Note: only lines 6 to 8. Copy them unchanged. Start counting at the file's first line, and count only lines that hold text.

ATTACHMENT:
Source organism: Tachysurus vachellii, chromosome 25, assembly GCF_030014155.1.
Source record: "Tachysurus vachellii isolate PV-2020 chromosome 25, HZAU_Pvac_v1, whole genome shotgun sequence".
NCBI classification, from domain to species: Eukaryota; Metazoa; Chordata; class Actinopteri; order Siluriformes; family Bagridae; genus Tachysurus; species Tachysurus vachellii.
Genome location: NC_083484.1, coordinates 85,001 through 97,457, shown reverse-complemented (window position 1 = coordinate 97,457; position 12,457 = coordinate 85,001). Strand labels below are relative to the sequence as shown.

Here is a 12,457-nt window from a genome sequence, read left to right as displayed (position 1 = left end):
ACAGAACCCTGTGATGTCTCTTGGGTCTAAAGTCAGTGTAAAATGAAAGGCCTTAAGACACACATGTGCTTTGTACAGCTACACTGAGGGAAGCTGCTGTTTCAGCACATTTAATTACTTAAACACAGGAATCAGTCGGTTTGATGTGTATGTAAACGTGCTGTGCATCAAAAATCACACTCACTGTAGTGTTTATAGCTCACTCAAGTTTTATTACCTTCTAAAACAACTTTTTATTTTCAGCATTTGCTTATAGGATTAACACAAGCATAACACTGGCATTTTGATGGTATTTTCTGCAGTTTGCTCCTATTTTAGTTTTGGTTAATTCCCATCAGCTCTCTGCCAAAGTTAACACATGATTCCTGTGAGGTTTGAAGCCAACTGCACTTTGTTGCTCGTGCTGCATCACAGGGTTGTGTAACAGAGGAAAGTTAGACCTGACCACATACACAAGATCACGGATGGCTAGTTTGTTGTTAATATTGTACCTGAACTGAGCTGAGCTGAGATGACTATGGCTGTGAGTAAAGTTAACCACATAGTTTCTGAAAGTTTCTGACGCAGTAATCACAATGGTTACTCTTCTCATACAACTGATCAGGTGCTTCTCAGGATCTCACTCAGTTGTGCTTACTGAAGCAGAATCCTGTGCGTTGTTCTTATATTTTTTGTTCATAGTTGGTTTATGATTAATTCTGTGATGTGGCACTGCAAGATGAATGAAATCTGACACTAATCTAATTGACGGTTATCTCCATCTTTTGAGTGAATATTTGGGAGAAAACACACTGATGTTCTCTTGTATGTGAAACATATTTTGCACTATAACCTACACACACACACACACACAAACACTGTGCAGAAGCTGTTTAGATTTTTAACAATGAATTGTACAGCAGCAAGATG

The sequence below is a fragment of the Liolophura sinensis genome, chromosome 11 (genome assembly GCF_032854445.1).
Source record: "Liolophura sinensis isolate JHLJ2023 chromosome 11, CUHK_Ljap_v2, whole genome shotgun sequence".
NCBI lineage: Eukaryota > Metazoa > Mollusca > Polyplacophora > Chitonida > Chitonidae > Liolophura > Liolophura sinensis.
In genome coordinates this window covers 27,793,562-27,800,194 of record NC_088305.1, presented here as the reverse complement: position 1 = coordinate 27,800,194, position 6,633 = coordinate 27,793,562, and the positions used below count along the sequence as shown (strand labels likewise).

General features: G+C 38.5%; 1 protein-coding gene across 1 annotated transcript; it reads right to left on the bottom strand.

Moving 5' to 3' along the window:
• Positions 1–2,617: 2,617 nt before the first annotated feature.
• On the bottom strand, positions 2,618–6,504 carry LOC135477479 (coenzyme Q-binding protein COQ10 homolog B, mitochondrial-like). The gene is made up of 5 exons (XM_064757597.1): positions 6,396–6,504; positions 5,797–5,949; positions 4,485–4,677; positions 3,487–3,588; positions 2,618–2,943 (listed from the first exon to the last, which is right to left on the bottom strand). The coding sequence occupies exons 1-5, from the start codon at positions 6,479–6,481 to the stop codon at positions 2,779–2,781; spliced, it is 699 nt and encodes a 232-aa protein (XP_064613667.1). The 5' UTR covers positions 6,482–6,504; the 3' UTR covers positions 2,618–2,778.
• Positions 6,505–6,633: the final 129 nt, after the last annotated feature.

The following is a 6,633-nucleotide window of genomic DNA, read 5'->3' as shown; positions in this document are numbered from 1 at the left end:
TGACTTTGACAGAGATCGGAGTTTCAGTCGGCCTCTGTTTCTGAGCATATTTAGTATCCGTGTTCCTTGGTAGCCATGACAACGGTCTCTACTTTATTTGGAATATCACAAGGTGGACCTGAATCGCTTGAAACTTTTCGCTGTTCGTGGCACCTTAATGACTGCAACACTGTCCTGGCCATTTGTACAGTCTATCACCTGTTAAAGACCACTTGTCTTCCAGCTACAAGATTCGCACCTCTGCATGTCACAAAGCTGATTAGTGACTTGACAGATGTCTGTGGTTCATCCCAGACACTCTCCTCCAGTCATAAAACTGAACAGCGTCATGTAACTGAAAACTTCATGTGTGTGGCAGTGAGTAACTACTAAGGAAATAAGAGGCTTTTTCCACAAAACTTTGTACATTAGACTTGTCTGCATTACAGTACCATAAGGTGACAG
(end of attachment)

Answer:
ACAGAACCCTGTGATGTCTCTTGGGTCTAAAGTCAGTGTAAAATGAAAGGCCTTAAGACACACATGTGCTTTGTACAGCTACACTGAGGGAAGCTGCTGTTTCAGCACATTTAATTACTTAAACACAGGAATCAGTCGGTTTGATGTGTATGTAAACGTGCTGTGCATCAAAAATCACACTCACTGTAGTGTTTATAGCTCACTCAAGTTTTATTACCTTCTAAAACAACTTTTTATTTTCAGCATTTGCTTATAGGATTAACACAAGCATAACACTGGCATTTTGATGGTATTTTCTGCAGTTTGCTCCTATTTTAGTTTTGGTTAATTCCCATCAGCTCTCTGCCAAAGTTAACACATGATTCCTGTGAGGTTTGAAGCCAACTGCACTTTGTTGCTCGTGCTGCATCACAGGGTTGTGTAACAGAGGAAAGTTAGACCTGACCACATACACAAGATCACGGATGGCTAGTTTGTTGTTAATATTGTACCTGAACTGAGCTGAGCTGAGATGACTATGGCTGTGAGTAAAGTTAACCACATAGTTTCTGAAAGTTTCTGACGCAGTAATCACAATGGTTACTCTTCTCATACAACTGATCAGGTGCTTCTCAGGATCTCACTCAGTTGTGCTTACTGAAGCAGAATCCTGTGCGTTGTTCTTATATTTTTTGTTCATAGTTGGTTTATGATTAATTCTGTGATGTGGCACTGCAAGATGAATGAAATCTGACACTAATCTAATTGACGGTTATCTCCATCTTTTGAGTGAATATTTGGGAGAAAACACACTGATGTTCTCTTGTATGTGAAACATATTTTGCACTATAACCTACACACACACACACACACAAACACTGTGCAGAAGCTGTTTAGATTTTTAACAATGAATTGTACAGCAGCAAGATG

The sequence below is a fragment of the Liolophura sinensis genome, chromosome 11 (genome assembly GCF_032854445.1).
Source record: "Liolophura sinensis isolate JHLJ2023 chromosome 11, CUHK_Ljap_v2, whole genome shotgun sequence".